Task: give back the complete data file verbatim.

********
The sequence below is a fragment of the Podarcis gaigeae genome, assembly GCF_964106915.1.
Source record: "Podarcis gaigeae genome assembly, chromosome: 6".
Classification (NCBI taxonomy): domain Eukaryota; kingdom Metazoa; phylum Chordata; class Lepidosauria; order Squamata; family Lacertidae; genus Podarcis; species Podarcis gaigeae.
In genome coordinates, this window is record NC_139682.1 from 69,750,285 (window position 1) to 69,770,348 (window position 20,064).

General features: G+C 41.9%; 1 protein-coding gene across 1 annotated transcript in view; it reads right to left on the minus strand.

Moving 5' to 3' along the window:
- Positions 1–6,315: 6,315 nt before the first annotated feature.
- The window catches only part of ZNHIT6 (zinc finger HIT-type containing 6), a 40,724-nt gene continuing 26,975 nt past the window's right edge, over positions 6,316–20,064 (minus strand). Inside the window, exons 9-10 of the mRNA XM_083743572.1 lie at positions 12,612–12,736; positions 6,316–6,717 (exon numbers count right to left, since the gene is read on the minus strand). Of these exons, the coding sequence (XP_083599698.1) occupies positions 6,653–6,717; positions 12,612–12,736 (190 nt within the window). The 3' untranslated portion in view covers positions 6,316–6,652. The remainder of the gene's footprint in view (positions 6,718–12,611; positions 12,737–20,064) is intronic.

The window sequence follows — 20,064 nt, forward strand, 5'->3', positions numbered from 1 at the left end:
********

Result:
The sequence below is a fragment of the Podarcis gaigeae genome, assembly GCF_964106915.1.
Source record: "Podarcis gaigeae genome assembly, chromosome: 6".
Classification (NCBI taxonomy): domain Eukaryota; kingdom Metazoa; phylum Chordata; class Lepidosauria; order Squamata; family Lacertidae; genus Podarcis; species Podarcis gaigeae.
In genome coordinates, this window is record NC_139682.1 from 69,750,285 (window position 1) to 69,770,348 (window position 20,064).

General features: G+C 41.9%; 1 protein-coding gene across 1 annotated transcript in view; it reads right to left on the minus strand.

Moving 5' to 3' along the window:
- Positions 1–6,315: 6,315 nt before the first annotated feature.
- The window catches only part of ZNHIT6 (zinc finger HIT-type containing 6), a 40,724-nt gene continuing 26,975 nt past the window's right edge, over positions 6,316–20,064 (minus strand). Inside the window, exons 9-10 of the mRNA XM_083743572.1 lie at positions 12,612–12,736; positions 6,316–6,717 (exon numbers count right to left, since the gene is read on the minus strand). Of these exons, the coding sequence (XP_083599698.1) occupies positions 6,653–6,717; positions 12,612–12,736 (190 nt within the window). The 3' untranslated portion in view covers positions 6,316–6,652. The remainder of the gene's footprint in view (positions 6,718–12,611; positions 12,737–20,064) is intronic.

The window sequence follows — 20,064 nt, forward strand, 5'->3', positions numbered from 1 at the left end: